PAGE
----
The Kosovo-Serbia dialogue has carried forward for nearly a decade. This series of negotiations aimed at normalizing relations between the two Western Balkan neighbors has been staged intermittently since 2011, and it has emerged as a touchstone for Western policymakers. A resolution is key to regional stability: Kosovo declared its independence from Serbia in 2008, and Belgrade has worked to undermine Pristina ever since, lobbying other countries to refuse to recognize Kosovo, or in some cases to withdraw their previous recognition.
Currently the dialogue pairs Kosovar Prime Minister Avdullah Hoti with Serbian President Aleksandar Vučić, and the European Union acts as the main facilitator. EU involvement in this process is easy to understand, given that mutual recognition is a precondition for both of these countries to eventually join the bloc. The incentives for Kosovo to reach an agreement with Serbia are obvious and go beyond the possibility of EU membership. Reaching such a deal could open the door for Kosovo to finally join other international organizations, such as the United Nations and Interpol. However, it is less clear what incentives Serbia has to normalize relations with Kosovo. In fact, there are both political and personal disincentives for Vučić to see a deal reached.
Let’s take a look first at the political panorama. According to a 2018 public opinion poll, a slight majority of Serbian citizens want Serbia to join the European Union, citing the promise of better job opportunities and free movement throughout the bloc. However, in a 2019 poll, a clear majority of Serbian citizens said that they do not recognize Kosovo as an independent state. This is a big problem. The progress that Serbia has made in its EU accession negotiations will be moot if it cannot successfully complete the thirty-fifth and final chapter: normalization of relations with Kosovo. Vučić therefore has to reconcile two mutually exclusive positions.
If forced to choose between pursuing EU membership and non-recognition of Kosovo’s independence, Vučić has made it clear which one he would choose: “In reply to a possible offer to recognize Kosovo and that Kosovo enters the UN, and we (Serbia) receive nothing in return except EU membership, our answer would be ‘no.’” While the chances are slim of Serbia being offered literally nothing except EU membership for recognizing Kosovo, this statement shows how costly Vučić perceives normalization of relations with Kosovo to be, and how reluctant he is to move forward with it.
From his perspective, the ideal outcome is probably one where an agreement is not reached but it is Kosovo who backs away first, likely due to what it perceives as Vučić’s exorbitant demands. This would allow Vučić to garner favor with nationalistic Serbian voters while simultaneously placating those who favor EU membership. He can deflect the blame for the deal’s failure on the other party.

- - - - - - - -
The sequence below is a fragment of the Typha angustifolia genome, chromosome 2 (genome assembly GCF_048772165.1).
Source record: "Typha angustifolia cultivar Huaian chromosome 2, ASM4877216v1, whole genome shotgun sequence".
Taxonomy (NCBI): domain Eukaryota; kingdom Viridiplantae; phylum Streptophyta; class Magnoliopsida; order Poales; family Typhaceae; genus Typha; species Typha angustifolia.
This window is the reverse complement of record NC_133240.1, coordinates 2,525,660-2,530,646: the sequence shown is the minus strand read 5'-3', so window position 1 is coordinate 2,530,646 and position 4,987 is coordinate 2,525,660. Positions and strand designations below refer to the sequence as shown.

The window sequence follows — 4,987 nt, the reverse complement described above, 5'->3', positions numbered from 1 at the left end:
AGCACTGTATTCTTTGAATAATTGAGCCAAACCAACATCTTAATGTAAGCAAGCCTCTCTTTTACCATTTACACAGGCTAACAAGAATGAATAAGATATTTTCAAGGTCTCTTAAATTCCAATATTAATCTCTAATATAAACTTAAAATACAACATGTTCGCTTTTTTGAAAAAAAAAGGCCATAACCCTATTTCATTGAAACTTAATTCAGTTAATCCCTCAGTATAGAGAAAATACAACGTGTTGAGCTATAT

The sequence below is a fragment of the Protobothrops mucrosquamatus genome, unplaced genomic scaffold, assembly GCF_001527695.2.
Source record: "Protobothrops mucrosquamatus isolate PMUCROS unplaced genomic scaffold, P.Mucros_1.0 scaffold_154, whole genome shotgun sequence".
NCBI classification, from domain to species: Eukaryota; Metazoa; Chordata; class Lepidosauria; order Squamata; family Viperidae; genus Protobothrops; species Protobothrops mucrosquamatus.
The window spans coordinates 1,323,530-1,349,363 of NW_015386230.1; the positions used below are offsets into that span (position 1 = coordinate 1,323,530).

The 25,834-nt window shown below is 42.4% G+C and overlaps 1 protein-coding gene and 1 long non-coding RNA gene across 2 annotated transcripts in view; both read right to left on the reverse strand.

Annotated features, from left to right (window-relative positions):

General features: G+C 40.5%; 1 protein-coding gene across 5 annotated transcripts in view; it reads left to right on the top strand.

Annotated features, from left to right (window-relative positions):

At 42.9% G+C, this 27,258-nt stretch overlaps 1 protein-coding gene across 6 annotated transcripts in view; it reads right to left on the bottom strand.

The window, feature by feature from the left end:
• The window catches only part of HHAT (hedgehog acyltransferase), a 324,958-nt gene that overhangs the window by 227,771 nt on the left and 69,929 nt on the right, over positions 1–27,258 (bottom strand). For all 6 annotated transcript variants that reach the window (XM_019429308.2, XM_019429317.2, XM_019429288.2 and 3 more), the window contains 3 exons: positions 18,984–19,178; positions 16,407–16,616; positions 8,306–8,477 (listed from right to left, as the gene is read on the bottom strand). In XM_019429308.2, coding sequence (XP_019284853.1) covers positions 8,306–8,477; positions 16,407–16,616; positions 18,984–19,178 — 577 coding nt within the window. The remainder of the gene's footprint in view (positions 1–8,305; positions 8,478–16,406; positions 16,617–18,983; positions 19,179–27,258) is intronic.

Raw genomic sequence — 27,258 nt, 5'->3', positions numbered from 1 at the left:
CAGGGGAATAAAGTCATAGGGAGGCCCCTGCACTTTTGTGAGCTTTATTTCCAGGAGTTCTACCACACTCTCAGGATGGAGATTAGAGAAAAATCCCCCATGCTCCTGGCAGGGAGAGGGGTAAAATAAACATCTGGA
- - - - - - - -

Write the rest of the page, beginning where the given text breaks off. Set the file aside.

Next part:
It might be even more important to note that a deal with Kosovo could threaten Vučić’s personal interests as well. Vučić has successfully consolidated power in Serbian politics since 2017. According to a recent Freedom House report, Serbia has devolved from a “semi-consolidated democracy” to a “transitional/hybrid regime” under Vučić, fueled in part by his attacks on independent media outlets and on non-governmental organizations that have been critical of his government.
Vučić has consolidated power to the point where he is undisputedly the single most powerful person in the country. EU membership would threaten the basis of that power. Membership necessarily entails a litany of democracy and governance reforms that Serbia would need to undertake, and such reforms would undo the apparatus that Vučić has constructed for himself. Admittedly, the EU has struggled to confront authoritarian power grabs among member states, but there is reason to believe that it may be changing course and finally treating democratic backsliding like the serious threat that it is. The main incentive for Serbia to reach a deal with Kosovo is to clear the way for it to eventually join the EU, but for Vučić, EU membership is a potential personal threat.
This does not mean that a deal won’t get done just because Vučić doesn’t want it to happen. The political pressure to pursue EU membership by any means necessary could increase to the point where it is insurmountable. Additionally, despite his cozying up to other major players in the region, such as China, Vučić is well aware that the European Union is by far Serbia’s largest foreign patron, and that the only long-term path for Serbia to be secure and prosperous is through EU membership. Regardless of whether or not a deal with Kosovo happens in which Serbia recognizes it as a sovereign nation, the tensions within the Vučić regime are on full display.
Austin Doehler is a visiting scholar at the Penn Biden Center for Diplomacy and Global Engagement. The views expressed are the author's own.